Saturday, June 22, 2013
Film Review: Stoker (2013)
It's tempting, when discussing Park Chan-Wook's Stoker, to focus more on describing just how technically perfect a film it is, rather than to really dig into the story or its themes. To talk about how beautiful the film looks, but also how wonderful it sounds: It has some of the most eerie, by turns haunting and terrifying sound design I've seen in a film for quite some time. It is an immaculately assembled film that demonstrates why Park is considered one of the best and brightest filmmakers to come out of South Korea. It's one of the best looking and sounding horror films to come out of America in years.
However, using this approach usually means that the film isn't very good, the old rule of thumb being that if you're talking about the cinematography, you were probably bored by everything else. The reverse is true in this case. I spent pretty much the whole film completely entranced by both the film's technical aspects and its story, which complemented and informed each other brilliantly. However, while the story is told in a way which is gleeful in its perversity, it is also a little slight, and talking too much about it only makes it seem more so. It's a film of mood, theme and atmosphere rather than plot, and so it's much easier to talk about the aspects of the film that contribute to the first three things than the fourth.
Not that the plot isn't interesting, it just feels more like set-up to explore some very sordid themes. India Stoker (Mia Wasikowska) is an introverted girl in mourning. Her beloved father (Dermot Mulroney) has recently passed away in a car accident, leaving her alone with her brittle, icy mother (Nicole Kidman) in their large, cavernous house. Into their little bell jar of grief and animosity comes India's uncle, Charlie (Matthew Goode), a man who she has never met, but who she finds herself increasingly fascinated by. As Charlie stays with them for an indefinite amount of time, much of which he spends with her mother, he seems to awaken something dark and primal in India, something which threatens to spill out and hurt someone.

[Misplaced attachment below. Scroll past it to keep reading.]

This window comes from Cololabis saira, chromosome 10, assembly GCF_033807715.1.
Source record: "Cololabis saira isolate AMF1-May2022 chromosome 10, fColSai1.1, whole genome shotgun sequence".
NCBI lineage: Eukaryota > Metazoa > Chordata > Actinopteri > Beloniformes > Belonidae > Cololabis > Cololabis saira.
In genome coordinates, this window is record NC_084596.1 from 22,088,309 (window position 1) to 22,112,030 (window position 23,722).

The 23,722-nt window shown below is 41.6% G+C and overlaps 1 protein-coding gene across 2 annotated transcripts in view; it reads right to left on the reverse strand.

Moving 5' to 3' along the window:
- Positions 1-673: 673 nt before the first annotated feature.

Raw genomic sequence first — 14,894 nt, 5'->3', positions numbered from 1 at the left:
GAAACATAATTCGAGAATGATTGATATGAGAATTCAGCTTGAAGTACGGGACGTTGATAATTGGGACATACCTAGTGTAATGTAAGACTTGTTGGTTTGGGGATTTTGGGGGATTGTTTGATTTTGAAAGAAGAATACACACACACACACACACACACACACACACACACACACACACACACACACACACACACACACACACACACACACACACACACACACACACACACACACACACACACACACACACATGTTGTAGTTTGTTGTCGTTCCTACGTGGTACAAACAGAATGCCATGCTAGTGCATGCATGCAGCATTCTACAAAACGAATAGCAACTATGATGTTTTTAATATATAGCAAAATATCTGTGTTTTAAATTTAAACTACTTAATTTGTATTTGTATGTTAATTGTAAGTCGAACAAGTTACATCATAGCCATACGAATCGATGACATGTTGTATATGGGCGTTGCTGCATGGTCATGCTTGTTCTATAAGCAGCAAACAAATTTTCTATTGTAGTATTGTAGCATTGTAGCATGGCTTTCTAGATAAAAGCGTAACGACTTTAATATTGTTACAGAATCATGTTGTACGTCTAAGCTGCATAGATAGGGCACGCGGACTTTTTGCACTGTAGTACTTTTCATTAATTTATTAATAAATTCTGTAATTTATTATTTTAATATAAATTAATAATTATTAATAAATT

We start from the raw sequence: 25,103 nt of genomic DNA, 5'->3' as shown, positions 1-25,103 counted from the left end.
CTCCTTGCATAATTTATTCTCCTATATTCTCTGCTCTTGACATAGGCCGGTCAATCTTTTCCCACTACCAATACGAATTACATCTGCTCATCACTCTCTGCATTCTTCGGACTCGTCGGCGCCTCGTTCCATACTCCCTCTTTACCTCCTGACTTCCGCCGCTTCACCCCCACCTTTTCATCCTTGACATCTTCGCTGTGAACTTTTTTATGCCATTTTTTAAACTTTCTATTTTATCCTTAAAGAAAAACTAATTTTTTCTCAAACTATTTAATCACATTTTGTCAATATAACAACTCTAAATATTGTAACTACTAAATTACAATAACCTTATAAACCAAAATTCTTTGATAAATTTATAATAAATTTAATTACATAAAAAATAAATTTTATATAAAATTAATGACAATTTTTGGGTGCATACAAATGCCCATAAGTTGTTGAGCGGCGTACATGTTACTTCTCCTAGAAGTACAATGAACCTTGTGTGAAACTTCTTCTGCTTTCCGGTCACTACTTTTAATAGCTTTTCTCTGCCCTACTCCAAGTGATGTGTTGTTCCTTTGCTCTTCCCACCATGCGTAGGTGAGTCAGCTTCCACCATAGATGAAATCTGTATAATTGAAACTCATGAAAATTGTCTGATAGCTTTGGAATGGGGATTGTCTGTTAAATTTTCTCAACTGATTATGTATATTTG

The premise alone sets the film up as a spin on Shadow of a Doubt, with some Night of the Hunter mixed in for good measure. However, Stoker doesn't so much play on Hitchcock's film as it does completely explode it, bringing the roiling sexual tension to the fore and making subtext text in glorious fashion. The script by Wentworth Miller (an actor probably best known for playing the lead in the TV series Prison Break) is packed with quiet lines loaded with meaning, and the plotting, while straightforward, has plenty of room for both moments of quiet dread and sudden, disquieting violence.
Throughout his career, and especially since Sympathy for Mr. Vengeance, Park Chan-Wook has reveled in his position as one of world cinema's greatest purveyors of elegant schlock, and Stoker falls firmly in that category. The formal precision on display is utterly masterful, and it's a testament to Park's ability that he can make something as simply as a spider crawling up someone's leg both menacing and almost painfully sensual, yet the story itself is mired in far murkier territory, touching on the connection between sex, death and violence in a way which is as exhilarating as it is deeply unsettling. Though the film overall is a lot more subdued than some of Park's other work - there's violence, but nothing as brutal as Oldboy, and there's sexuality, but nothing as exuberant as Thirst - it's no less enjoyable for the conviction it shows in exploring the themes, no matter where they might lead.
It helps that he has a trio of actors at the heart of the film who are pitch perfect for their roles and the off-balance tone of the film. Kidman gets to be both unhinged and sexy in a way that she hasn't for quite some time, displaying both unvarnished hate and lust in equal measure throughout, while Goode has never been better than he is here as the always charming, always unsettling Charlie. It's Wasikowska who dominates, though, giving a performance that is fearless, abrasive and sympathetic, demonstrating why she is one of the best young actresses working today. It takes great skill to look as delicate and otherworldly as she does, yet also convey a sense of undeniable, constant menace.
It is possible to quibble with the story of Stoker, which is very slight and pretty easy to predict, but to do so would be pretty churlish considering that it doesn't set itself out as a film packed with twists or intrigue. It aims to unnerve and entertain in equal measure, and it does so with aplomb. At the very least, it's comforting to realise that even when he switches country and language, Park Chan-Wook remains a seriously creepy filmmaker, undaunted in either his style or his ambition.